I felt extreme pride during Rosh Chodesh t’filah (prayer) at the Western Wall (Kotel). I was standing with hundreds of women, singing in unity, making a statement for equality through prayer, when I heard an uproar of protest from the Orthodox men on their side of the wall. I stood on tiptoe to see the Orthodox men who were attempting to push their way closer to the mechitzah (the wall separating the two sides of the Kotel). I noticed that other men, seemingly Reform and Conservative Jews, were forming a barrier to stop them. Seeing the men standing on chairs praying along with us from their side gave me a whole new perspective of the Wall. I realized that this issue resonates with more people than just the women who were around me, and that others — including men — also want to see gender equality at the Wall. Read more…
As I write this, I’m on a literal and figurative high – literal because I’m writing to you from a flight back to New York from Dallas, where I had the privilege of attending and addressing the BBYO International Convention. Wait a minute, you’re thinking, Why is the president of the Union for Reform Judaism going to a BBYO convention? Isn’t BBYO the rival of NFTY, the Reform youth movement?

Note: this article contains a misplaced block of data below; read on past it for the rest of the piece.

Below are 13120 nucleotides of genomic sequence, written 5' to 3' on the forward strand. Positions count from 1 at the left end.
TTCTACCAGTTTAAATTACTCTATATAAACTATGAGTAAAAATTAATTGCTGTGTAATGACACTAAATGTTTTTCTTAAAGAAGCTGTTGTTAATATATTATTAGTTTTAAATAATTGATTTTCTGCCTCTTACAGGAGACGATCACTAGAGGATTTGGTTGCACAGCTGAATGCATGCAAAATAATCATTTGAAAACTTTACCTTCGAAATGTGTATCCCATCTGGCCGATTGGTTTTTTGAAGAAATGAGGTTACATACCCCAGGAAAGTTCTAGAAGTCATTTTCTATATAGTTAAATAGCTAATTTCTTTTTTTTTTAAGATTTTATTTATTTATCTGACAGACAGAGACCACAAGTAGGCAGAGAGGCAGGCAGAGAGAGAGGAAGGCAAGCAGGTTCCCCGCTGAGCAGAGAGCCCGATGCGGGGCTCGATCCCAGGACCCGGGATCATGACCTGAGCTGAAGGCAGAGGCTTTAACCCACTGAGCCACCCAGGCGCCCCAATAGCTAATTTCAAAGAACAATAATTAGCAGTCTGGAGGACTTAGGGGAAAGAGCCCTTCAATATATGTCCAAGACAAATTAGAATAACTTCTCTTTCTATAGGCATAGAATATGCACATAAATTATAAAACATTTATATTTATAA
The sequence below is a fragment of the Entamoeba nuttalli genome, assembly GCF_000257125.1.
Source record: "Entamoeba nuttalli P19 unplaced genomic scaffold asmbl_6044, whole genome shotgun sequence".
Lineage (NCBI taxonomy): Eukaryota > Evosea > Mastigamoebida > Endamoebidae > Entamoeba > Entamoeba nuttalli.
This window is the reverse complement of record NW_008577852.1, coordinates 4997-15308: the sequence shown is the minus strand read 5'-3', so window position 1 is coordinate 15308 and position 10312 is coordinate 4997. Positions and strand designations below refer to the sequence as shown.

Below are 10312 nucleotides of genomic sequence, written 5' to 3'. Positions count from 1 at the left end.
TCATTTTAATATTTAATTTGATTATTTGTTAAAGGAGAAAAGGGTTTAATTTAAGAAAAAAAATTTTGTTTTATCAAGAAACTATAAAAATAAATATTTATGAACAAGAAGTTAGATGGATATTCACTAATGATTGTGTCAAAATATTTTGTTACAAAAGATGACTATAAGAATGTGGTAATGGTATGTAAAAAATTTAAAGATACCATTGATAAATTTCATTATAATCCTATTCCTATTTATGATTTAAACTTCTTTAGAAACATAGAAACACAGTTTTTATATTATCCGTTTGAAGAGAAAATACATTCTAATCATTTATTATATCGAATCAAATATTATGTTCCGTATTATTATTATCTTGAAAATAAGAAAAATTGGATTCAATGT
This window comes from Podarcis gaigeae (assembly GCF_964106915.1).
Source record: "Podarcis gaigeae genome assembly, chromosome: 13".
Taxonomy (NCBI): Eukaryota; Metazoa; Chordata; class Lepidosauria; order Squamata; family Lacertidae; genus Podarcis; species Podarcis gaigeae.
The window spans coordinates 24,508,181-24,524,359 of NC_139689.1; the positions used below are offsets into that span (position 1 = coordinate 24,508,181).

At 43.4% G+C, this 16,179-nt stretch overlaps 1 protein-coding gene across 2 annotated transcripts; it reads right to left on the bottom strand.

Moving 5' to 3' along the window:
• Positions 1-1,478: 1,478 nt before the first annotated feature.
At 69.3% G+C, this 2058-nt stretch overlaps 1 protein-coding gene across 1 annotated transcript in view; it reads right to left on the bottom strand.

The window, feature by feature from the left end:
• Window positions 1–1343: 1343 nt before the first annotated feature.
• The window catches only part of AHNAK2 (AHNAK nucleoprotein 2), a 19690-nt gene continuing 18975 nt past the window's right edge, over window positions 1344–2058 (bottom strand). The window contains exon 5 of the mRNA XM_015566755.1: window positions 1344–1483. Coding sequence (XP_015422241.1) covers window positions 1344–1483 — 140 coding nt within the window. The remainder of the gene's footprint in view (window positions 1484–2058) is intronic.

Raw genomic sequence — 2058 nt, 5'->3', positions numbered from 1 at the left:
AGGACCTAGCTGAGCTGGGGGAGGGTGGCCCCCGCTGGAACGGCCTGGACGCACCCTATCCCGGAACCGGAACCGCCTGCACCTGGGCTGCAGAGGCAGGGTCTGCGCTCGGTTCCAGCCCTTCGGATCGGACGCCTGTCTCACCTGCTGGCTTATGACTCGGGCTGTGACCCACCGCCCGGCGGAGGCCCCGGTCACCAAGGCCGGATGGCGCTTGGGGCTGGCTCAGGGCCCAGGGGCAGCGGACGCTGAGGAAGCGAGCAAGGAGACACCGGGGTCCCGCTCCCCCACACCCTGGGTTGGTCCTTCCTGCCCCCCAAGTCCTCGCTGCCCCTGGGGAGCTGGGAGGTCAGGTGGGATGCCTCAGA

I’m here to tell you – and you can quote me on it – that BBYO is not our rival. They are our partner.
NFTY and BBYO both offer significant channels for Jewish teens to have experiences that can influence lives in permanent and profound ways. Through these channels, we engage tens of thousands of teens in weekend retreats, Israel trips, summer camp programs, and other leadership experiences that research shows are the most powerful Jewish identity-building experiences that our community has to offer.
But it is still not enough. Together, NFTY and BBYO reach only 3.5 percent of North American Jewish teens. Clearly, there is so much more to be done. Read more…
by Sarah Moody
Yesterday, my boss asked me to make something go viral. I looked up from my computer. Then he said, smiling, “You know I’m kidding, right? I know that’s impossible.” I laughed.
I started thinking.
As he walked out of my office, I said, “Hey David, if I can get 10,000 likes on a picture, can we get a baby goat for the URJ Camp Kalsman farm?”
This time, he laughed. “Sure, Sarah,” he said, “10,000 likes and I’ll get you a baby goat.”
Impossible challenge accepted. Read more…